The larger trailer I plan for the property will be more of a permanent structure, I will have to build a solid storage shed for the winter months (solar panels, landscaping tools,,,etc). My costs for HOA fees & taxes is less than $400 per year. If the economy or something more drastic happens I will have a safe haven to homestead. Hope not! I want to put in a few grow boxes for vegetables & such. I had raised chickens, pigs & rabbits for meat when I had my little gentleman's farm back in the 80's so raising meat & eggs for the table will not be new thing for me. Anyway that's my latest plan.


May 16th, 2018 at 06:50 am

New to site, been on a 6 year journey out of debt. It was 2012, I was aware that I was having health issues and my working days were at a cross roads. I felt that something physically was wrong. I decided to retire, I always wanted to take an early retirement but was not a great financial planner. I volunteered for the ongoing RIFs that my company had been offering to downsize/rightsize or whatever you want to call it. I was given a severance package, tenured into the pension plan & was a few years away from Social Security. I had invested somewhat in the 401K plan so I wasn't destitute.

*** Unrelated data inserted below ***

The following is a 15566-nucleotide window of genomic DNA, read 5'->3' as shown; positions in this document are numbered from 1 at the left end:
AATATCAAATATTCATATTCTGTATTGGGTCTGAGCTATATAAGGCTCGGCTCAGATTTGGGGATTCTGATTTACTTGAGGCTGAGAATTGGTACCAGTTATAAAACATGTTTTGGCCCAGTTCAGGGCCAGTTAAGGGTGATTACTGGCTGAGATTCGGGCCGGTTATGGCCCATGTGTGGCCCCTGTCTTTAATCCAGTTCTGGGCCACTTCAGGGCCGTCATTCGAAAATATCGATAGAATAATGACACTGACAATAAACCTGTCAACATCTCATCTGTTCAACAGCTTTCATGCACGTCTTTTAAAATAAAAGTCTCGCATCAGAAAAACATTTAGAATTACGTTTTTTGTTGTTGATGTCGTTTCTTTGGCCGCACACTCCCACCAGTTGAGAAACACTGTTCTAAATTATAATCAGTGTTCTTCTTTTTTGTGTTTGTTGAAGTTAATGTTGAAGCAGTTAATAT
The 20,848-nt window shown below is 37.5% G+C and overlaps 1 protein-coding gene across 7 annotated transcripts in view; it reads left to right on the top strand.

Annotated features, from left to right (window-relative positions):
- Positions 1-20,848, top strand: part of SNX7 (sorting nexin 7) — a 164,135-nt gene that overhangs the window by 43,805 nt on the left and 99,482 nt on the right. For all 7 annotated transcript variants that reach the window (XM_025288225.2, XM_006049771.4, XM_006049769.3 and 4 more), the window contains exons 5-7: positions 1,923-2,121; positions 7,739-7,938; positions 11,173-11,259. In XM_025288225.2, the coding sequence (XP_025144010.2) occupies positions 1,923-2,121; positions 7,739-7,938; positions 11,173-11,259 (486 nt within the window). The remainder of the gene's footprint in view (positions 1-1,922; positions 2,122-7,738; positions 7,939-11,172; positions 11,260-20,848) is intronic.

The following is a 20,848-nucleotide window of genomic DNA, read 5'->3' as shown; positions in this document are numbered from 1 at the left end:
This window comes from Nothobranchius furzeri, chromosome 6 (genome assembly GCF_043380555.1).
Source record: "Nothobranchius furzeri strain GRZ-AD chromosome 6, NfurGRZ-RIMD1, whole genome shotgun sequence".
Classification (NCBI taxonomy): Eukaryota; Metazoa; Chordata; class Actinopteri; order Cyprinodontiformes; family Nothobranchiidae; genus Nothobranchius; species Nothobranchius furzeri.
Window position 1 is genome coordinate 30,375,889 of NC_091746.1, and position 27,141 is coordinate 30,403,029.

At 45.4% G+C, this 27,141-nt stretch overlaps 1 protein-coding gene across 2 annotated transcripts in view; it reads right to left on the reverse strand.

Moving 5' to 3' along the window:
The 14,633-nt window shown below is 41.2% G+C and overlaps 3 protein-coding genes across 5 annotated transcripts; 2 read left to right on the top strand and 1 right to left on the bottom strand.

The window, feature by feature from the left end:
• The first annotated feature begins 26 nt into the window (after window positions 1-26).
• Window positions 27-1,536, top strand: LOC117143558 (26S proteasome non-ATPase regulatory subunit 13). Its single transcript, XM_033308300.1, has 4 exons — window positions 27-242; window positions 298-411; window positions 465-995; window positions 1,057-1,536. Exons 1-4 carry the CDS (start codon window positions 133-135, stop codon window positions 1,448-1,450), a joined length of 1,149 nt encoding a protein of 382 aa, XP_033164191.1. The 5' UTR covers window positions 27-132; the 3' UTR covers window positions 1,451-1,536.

After I retired, took a nationwide vacation for almost a month, paid off some of my debt, less than I should have but thinking I was bullet proof I figured my income would sustain me until I could add SS. Health issues raised it's ugly head. It was Sept '12, subsequently I spend the next 9 months having surgery, doing treatment & attending rehabilitation. June of 2013 was my release date. I took stock of my finances, I had no mortgage, 2 auto loans, 1 personal loan & a group of credit cards, VISAs, MasterCards, AMEX & 2 retail stores along with 2 gas cards. All told with the medical bills, (2 years of co-pays because the timing of my treatment) I was in debt to the tune of $63,000, 40% of it was medical co-pays,remember I had no mortgage. Of the remaining $39,000 half was unsecured the rest was secured.